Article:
Las Vegas Review-Journal wins January Sidney for Unmasking the Shadowy Buyer of Their Own Newspaper
James DeHaven, Howard Stutz, and Jennifer Robison with the Las Vegas Review-Journal win the January Sidney Award for unmasking GOP powerbroker Sheldon Adelson’s secret acquisition of their newspaper.
Adelson’s furtiveness is puzzling in an era when billionaires buy media properties as openly and casually as they buy yachts, but the Sidney winners’ coverage might help explain it.
A month before Adelson was unmasked, three Review-Journal reporters were mysteriously ordered to drop everything and monitor three Clark County judges for two weeks. The team reported that one of those judges is hearing a wrongful termination suit against Adelson.
Soon after the sale, the paper’s manager wrote that reporters should not worry about the new owner’s identity and advised them instead to focus on doing their jobs—a statement that was later expunged from the story.
“The team was brave to forge ahead, against the owner’s wishes,” said Sidney judge Lindsay Beyerstein, “Their coverage is a coup for transparency, accountability, and journalistic independence.”
The fallout from the acquisition and the subsequent exposé is still being felt at Nevada’s largest newspaper. Editor Mike Hengel resigned on December 22.
“Mike’s leadership, along with the support and guidance of deputy editor Jim Wright, helped make our reporting on this story possible,” Jennifer Robison told The Backstory.
The paper has since adopted a new set of guidelines for covering the Adelson family and their interests in the paper and the state.
James DeHaven covers state government for the Helena Independent Record. He reported from two city halls in his nearly three years at the Las Vegas Review-Journal, covering Nevada’s first and fourth-largest cities.
Business reporter Howard Stutz has covered the gaming industry on a local, state, national and international level for 11 years. He writes a twice-a-week column on the gaming industry for the Review-Journal.
Jennifer Robison has worked as a business journalist in Las Vegas for more than 15 years. She has reported for the Review-Journal since 2005.
Q: When did you realize that the Las Vegas Review-Journal had changed hands?
A: We did not have even an inkling of the sale until Dec. 10. We first learned about it at the newspaper’s monthly town hall session. Publisher Jason Taylor announced it at the end of an hour-long meeting that was mostly about sales/revenue numbers and plans for future publications and events.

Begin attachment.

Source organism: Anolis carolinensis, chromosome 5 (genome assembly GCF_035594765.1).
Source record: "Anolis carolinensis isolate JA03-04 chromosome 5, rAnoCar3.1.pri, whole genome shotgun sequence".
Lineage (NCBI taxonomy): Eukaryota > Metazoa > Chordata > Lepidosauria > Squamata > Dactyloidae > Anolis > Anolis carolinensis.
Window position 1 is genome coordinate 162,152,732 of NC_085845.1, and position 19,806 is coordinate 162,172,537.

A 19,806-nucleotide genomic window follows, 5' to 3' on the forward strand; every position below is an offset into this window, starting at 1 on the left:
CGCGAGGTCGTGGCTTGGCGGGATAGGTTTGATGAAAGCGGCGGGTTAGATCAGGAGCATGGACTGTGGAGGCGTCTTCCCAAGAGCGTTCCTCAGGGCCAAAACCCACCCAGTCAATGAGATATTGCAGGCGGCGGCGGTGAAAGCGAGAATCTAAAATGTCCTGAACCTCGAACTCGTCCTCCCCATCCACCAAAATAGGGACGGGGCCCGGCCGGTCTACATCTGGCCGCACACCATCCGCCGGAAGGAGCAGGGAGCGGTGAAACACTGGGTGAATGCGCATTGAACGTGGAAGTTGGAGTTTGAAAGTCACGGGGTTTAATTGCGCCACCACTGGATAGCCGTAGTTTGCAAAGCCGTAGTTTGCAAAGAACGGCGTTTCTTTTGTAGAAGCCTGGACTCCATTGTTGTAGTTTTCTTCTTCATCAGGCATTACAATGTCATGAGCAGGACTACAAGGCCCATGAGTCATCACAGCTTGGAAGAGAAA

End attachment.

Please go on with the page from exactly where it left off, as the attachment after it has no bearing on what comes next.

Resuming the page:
Q: Describe the process whereby your team launched your investigation to unmask the paper’s true buyer.
A: The process began before the town hall meeting ended. Jim Wright, the RJ’s deputy editor for metro and business, assigned Howard Stutz and Jennifer Robison an A1 story on the announcement. Howard and Jennifer used their smartphones to begin researching the ownership LLC and its manager, Michael Schroeder, before the meeting disbanded. James DeHaven joined the project the next day, Dec. 11, to help track down additional information about the manager and to help write the story.
We strongly and immediately suspected the Adelson family was involved because they had the money, the local connection and a history of offering to buy the Review-Journal.
To break the story took several days of constant but basic beat reporting – working business and gaming sources that we’ve cultivated over more than a decade of local coverage; researching the Adelson family’s extensive business and personal ties to track down new sources; and coaxing reticent sources into talking to us and confirming what we already suspected.
Q: Patrick Dumont turned out to be the architect behind the deal. How did you know to look at him?
A: Several sources suggested we look for a link through Mr. Dumont, because he had coordinated several other large deals for Mr. Adelson.
Q: Lots of wealthy, politically connected people openly own newspapers. Why do you think Sheldon Adelson was so keen to hide his ownership of the LVRJ?
A: Only Mr. Adelson can speak to his personal motivations. But the attempt at secrecy, combined with the “courtroom-watching” assignment that involved scrutiny of a judge overseeing a high-profile case in which Mr. Adelson is a defendant, was and is still very worrisome to all of the Review-Journal’s reporters and editors.
Q: Has day-to-day life at the LVRJ changed since the paper changed hands?
A: Aside from the distraction of becoming a national news story, not really. We did lose our editor, Mike Hengel, who resigned on Dec. 22 after a disagreement with the paper’s management. Mike’s leadership, along with the support and guidance of deputy editor Jim Wright, helped make our reporting on this story possible. We miss Mike a great deal.
Glenn Cook, our senior editorial writer, is on hiatus from his editorial duties to serve as our interim editor. Glenn is a steady and well-respected hand who’s helping oversee a sizable jump in newsroom staffing. We are bringing back our in-house design desk, lost to former owner GateHouse Media’s Austin design center in July, and filling key reporting positions in education, healthcare and municipal beat coverage. We are excited about the potential for real strides in the quality of a newspaper in which we already personally take great pride.
Q: Do you think the 13 new guidelines for covering the Review-Journal’s ownership are enough to safeguard the editorial independence of the paper?
A: Only time will tell. We developed strong ethical protocols for the newsroom to follow, but the paper’s ownership also has a responsibility to be transparent with the newsroom. We are deeply committed to our editorial independence, and the reporters and editors who work in the newsroom today are highly unlikely to stay with the RJ if they feel its coverage is compromised in any way.